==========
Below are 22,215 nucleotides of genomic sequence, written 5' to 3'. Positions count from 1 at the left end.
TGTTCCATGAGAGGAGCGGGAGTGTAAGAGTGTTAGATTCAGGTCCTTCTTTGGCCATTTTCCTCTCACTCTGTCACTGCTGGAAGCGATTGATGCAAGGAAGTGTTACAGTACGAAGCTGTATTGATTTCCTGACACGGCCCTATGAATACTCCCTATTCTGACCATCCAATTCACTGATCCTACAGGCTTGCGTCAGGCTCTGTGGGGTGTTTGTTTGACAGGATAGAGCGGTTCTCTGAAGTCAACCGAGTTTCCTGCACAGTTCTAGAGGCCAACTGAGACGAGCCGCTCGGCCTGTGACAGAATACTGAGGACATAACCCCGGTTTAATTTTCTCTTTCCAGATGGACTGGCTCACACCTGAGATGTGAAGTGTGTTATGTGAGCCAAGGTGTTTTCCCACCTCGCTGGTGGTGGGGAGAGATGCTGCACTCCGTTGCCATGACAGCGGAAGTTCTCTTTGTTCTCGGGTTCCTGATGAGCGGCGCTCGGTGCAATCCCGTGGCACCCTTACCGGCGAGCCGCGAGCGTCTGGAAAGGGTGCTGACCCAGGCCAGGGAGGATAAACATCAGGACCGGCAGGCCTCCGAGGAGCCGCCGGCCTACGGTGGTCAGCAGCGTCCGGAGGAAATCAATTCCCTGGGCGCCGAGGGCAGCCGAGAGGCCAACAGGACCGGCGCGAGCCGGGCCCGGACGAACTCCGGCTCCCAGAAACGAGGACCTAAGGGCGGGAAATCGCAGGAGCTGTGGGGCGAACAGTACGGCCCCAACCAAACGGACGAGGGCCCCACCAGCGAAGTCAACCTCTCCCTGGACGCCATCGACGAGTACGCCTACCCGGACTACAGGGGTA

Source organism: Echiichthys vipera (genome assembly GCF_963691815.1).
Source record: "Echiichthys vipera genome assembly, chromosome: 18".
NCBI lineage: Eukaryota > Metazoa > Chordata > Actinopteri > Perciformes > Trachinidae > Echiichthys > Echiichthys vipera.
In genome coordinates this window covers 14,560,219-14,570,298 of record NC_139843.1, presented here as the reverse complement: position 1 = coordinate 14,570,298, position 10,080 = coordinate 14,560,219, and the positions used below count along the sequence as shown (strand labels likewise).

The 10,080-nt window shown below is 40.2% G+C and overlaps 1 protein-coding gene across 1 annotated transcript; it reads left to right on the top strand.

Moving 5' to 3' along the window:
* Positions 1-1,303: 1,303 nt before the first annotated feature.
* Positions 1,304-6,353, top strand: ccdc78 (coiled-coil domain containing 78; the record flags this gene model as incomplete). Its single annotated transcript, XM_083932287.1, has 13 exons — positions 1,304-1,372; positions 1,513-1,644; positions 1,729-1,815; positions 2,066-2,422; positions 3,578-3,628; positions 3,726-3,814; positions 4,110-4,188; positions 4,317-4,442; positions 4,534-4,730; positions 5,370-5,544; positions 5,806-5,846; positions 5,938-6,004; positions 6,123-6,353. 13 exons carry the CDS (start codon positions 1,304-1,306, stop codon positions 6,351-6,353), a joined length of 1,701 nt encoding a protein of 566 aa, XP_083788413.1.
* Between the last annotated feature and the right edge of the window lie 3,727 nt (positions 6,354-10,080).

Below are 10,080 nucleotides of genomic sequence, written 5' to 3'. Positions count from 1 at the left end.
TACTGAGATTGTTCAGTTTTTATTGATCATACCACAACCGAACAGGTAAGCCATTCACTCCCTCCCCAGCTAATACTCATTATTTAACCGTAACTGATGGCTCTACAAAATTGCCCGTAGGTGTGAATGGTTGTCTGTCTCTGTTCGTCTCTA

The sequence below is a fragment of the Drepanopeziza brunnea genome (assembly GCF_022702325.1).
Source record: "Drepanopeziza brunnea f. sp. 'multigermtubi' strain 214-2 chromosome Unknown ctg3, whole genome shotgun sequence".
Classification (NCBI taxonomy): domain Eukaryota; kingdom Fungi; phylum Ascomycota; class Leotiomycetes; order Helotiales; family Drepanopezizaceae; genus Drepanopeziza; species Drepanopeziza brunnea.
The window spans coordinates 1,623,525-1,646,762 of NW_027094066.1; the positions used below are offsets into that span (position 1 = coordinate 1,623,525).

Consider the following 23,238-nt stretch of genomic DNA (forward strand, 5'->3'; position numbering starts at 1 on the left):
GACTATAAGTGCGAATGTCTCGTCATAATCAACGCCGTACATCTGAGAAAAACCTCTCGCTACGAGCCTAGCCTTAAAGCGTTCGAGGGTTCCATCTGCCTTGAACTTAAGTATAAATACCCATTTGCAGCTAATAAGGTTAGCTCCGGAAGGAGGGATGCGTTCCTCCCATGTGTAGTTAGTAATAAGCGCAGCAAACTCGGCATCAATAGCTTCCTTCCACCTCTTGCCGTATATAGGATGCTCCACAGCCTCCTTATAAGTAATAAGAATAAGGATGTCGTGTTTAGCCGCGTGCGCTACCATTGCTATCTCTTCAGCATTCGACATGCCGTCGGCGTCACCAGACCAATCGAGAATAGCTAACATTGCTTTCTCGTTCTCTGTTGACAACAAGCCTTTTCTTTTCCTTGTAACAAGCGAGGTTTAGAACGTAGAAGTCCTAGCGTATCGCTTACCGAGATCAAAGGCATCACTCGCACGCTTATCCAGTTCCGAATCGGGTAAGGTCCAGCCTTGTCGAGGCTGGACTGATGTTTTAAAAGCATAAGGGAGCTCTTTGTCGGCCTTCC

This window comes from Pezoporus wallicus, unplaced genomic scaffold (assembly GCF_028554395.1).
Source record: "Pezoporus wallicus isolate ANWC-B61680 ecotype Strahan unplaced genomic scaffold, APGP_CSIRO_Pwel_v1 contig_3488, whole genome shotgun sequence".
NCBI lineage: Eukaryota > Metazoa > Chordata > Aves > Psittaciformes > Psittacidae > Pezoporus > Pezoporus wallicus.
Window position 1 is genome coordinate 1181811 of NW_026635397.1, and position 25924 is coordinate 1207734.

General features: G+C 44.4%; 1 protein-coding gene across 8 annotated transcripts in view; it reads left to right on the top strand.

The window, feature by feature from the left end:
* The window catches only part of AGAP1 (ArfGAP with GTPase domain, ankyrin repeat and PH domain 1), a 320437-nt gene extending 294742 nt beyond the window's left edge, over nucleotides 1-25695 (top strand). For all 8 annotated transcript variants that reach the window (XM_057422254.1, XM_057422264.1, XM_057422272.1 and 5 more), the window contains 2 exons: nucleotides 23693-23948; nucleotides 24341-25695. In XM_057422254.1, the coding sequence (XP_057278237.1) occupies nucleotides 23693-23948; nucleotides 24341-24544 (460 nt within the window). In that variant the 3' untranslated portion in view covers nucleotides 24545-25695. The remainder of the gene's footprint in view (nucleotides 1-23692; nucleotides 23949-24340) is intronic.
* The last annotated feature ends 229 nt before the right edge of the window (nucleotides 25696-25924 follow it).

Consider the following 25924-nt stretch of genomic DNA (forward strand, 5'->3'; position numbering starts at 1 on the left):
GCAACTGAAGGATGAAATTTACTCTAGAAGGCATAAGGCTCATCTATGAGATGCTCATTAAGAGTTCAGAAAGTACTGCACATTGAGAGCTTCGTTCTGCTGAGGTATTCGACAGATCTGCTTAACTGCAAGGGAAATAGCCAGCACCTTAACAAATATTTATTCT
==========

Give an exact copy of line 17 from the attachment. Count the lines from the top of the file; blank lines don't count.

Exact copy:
The window spans coordinates 1,623,525-1,646,762 of NW_027094066.1; the positions used below are offsets into that span (position 1 = coordinate 1,623,525).